On Wednesday 20 January 2010 11:22:40 Brian O'Mahony wrote:
> I have been running about eight cron'd rsynchs from a server in Bangalore
> to a server in Dublin daily for the last number of years, successfully.
> Recently however something strange has started to happen.
>> The synchs all fire off at the same time basically. The first synch of each
> time fails, as follows:
>>> spawn /usr/bin/rsync -av -e ssh --delete --bwlimit=0 buzz:/cvs/AppDev/
is now a good time to ask why you're using expect instead of ssh keys?
>> ssh_exchange_identification: Connection closed by remote host rsync:
> connection unexpectedly closed (0 bytes read so far) rsync error: error in
> rsync protocol data stream (code 12) at io.c(165)
This means that the remote side accepted the TCP connection, and then closed
it without sending the SSH banner (e.g. "SSH-2.0-OpenSSH_5.1 moo").
> send: spawn id exp3 not open
>> while executing
>> "send "<password>\r""
>> (file "/root/cvssync" line 6)
That's collateral damage.
>> The next cronjob email I get, which is twelve seconds later, completes. If
> I run it manually it completes. If I change the first cronjob in the list,
> that is the one that fails.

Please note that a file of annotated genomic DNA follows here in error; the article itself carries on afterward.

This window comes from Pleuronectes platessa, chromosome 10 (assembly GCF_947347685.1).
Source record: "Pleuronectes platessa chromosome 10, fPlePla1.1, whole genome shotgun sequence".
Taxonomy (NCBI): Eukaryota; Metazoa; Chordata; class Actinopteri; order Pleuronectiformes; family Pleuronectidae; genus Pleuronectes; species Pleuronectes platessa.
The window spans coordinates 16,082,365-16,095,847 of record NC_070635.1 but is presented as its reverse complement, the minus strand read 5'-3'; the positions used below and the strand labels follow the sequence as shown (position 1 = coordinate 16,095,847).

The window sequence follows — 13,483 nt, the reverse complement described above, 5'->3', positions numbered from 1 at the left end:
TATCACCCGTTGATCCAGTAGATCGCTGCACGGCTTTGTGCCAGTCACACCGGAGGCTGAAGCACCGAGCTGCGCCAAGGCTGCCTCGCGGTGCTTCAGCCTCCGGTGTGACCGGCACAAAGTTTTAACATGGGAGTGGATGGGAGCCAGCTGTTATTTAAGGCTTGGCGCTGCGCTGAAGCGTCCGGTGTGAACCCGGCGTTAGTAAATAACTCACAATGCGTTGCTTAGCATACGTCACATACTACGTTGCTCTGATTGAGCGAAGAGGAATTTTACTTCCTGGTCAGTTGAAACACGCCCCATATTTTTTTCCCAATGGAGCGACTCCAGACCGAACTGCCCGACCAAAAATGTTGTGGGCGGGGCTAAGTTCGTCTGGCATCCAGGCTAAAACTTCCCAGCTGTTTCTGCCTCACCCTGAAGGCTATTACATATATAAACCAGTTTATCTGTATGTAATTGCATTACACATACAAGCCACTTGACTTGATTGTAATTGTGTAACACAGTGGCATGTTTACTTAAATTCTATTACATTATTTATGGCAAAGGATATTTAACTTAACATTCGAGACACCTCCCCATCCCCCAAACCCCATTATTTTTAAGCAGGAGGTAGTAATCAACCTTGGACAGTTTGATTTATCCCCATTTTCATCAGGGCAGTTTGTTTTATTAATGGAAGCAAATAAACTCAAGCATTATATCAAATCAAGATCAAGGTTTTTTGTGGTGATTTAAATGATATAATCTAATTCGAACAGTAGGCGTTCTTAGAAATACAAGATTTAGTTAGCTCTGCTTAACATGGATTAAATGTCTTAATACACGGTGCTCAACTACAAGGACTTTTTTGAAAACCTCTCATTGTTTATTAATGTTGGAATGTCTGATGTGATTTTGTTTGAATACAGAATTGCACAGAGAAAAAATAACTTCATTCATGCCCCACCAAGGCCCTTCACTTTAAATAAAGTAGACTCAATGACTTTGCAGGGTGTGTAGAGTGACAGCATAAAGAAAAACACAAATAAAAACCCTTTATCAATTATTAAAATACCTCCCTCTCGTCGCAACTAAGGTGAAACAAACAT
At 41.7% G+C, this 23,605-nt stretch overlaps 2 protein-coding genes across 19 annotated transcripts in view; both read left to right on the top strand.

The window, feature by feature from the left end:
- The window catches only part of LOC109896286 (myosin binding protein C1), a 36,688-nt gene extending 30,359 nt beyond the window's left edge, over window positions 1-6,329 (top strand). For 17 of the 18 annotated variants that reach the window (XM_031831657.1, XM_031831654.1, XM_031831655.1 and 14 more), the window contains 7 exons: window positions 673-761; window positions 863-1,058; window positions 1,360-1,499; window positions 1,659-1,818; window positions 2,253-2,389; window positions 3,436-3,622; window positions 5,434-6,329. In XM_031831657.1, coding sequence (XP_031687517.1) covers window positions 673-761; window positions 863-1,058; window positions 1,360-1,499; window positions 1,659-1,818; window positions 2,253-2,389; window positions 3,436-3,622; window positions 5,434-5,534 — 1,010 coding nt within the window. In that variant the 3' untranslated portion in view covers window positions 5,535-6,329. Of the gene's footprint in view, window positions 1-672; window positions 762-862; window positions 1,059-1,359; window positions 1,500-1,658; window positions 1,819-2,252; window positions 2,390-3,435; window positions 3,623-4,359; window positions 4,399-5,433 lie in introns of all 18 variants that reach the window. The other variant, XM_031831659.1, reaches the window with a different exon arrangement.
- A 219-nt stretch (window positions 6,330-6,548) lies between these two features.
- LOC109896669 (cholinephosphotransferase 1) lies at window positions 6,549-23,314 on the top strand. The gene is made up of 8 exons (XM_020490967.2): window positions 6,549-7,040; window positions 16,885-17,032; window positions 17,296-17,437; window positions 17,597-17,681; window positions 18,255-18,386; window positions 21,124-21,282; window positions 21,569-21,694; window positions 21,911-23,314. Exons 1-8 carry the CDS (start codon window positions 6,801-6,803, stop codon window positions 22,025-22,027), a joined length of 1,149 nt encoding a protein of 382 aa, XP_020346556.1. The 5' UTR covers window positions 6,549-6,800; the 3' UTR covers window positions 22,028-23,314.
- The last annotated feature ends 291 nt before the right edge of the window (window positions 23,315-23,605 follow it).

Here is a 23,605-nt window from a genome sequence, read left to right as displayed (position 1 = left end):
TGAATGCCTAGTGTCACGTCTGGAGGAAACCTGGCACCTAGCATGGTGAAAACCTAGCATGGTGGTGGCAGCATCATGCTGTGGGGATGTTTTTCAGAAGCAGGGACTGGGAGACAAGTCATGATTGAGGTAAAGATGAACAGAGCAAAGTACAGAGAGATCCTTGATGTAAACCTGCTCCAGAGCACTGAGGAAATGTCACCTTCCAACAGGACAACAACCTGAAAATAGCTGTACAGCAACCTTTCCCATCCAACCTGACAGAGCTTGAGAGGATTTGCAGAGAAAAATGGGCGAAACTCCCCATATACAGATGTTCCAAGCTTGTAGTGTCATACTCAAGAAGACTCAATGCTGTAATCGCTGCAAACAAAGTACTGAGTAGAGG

>> Anyone have any ideas?
I'll bet the receiving server is doing a tcpwrappers check. I'll guess your
hosts.deny says to be unfriendly, and /etc/hosts.allow says:
When you connect from bangalore, tcpwrappers does the rough equivalent of:
dig -x 220.127.116.11 (which hopefully says server.bangalore.in)
dig server.bangalore.in (which hopefully says 18.104.22.168)
One of these DNS requests is probably failing. When the DNS lookup is
retried, the cached results from the first previous query allow the lookup to
complete. The problem may be with the DNS registration itself -- some of the
NS servers in the chain may fail to respond (squish.net has a nice checker).
You may also have a poor or incorrect nameserver configured in resolv.conf.
You can use an IP address in hosts.allow, check your DNS server, create a
/etc/hosts entry :) or hack it by making a connection to almost any port that
will trigger a reverse DNS check.
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